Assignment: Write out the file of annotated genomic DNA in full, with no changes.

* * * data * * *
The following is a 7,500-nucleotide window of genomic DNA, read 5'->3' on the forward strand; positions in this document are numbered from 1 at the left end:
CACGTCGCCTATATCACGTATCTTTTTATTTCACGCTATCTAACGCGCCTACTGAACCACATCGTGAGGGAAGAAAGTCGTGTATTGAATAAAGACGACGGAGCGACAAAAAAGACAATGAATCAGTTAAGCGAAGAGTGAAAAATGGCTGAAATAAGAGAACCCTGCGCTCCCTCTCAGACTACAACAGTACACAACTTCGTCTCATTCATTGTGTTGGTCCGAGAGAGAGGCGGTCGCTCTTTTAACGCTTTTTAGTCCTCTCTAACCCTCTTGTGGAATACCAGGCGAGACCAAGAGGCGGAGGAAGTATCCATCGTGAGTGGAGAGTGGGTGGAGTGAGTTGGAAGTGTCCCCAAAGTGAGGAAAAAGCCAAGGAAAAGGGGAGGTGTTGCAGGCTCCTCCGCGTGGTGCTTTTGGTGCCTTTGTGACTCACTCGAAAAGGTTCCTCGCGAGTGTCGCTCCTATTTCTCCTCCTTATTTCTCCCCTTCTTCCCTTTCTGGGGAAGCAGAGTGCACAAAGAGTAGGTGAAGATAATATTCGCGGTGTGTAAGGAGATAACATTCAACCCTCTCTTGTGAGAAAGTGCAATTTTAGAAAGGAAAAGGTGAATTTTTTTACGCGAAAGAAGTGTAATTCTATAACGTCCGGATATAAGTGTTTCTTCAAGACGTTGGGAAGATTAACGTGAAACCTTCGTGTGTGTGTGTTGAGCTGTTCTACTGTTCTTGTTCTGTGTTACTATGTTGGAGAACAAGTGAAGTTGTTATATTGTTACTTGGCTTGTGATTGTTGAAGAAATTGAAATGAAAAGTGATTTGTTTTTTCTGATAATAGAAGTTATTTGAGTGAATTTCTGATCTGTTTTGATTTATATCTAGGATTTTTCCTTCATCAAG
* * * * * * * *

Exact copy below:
The following is a 7,500-nucleotide window of genomic DNA, read 5'->3' on the forward strand; positions in this document are numbered from 1 at the left end:
CACGTCGCCTATATCACGTATCTTTTTATTTCACGCTATCTAACGCGCCTACTGAACCACATCGTGAGGGAAGAAAGTCGTGTATTGAATAAAGACGACGGAGCGACAAAAAAGACAATGAATCAGTTAAGCGAAGAGTGAAAAATGGCTGAAATAAGAGAACCCTGCGCTCCCTCTCAGACTACAACAGTACACAACTTCGTCTCATTCATTGTGTTGGTCCGAGAGAGAGGCGGTCGCTCTTTTAACGCTTTTTAGTCCTCTCTAACCCTCTTGTGGAATACCAGGCGAGACCAAGAGGCGGAGGAAGTATCCATCGTGAGTGGAGAGTGGGTGGAGTGAGTTGGAAGTGTCCCCAAAGTGAGGAAAAAGCCAAGGAAAAGGGGAGGTGTTGCAGGCTCCTCCGCGTGGTGCTTTTGGTGCCTTTGTGACTCACTCGAAAAGGTTCCTCGCGAGTGTCGCTCCTATTTCTCCTCCTTATTTCTCCCCTTCTTCCCTTTCTGGGGAAGCAGAGTGCACAAAGAGTAGGTGAAGATAATATTCGCGGTGTGTAAGGAGATAACATTCAACCCTCTCTTGTGAGAAAGTGCAATTTTAGAAAGGAAAAGGTGAATTTTTTTACGCGAAAGAAGTGTAATTCTATAACGTCCGGATATAAGTGTTTCTTCAAGACGTTGGGAAGATTAACGTGAAACCTTCGTGTGTGTGTGTTGAGCTGTTCTACTGTTCTTGTTCTGTGTTACTATGTTGGAGAACAAGTGAAGTTGTTATATTGTTACTTGGCTTGTGATTGTTGAAGAAATTGAAATGAAAAGTGATTTGTTTTTTCTGATAATAGAAGTTATTTGAGTGAATTTCTGATCTGTTTTGATTTATATCTAGGATTTTTCCTTCATCAAG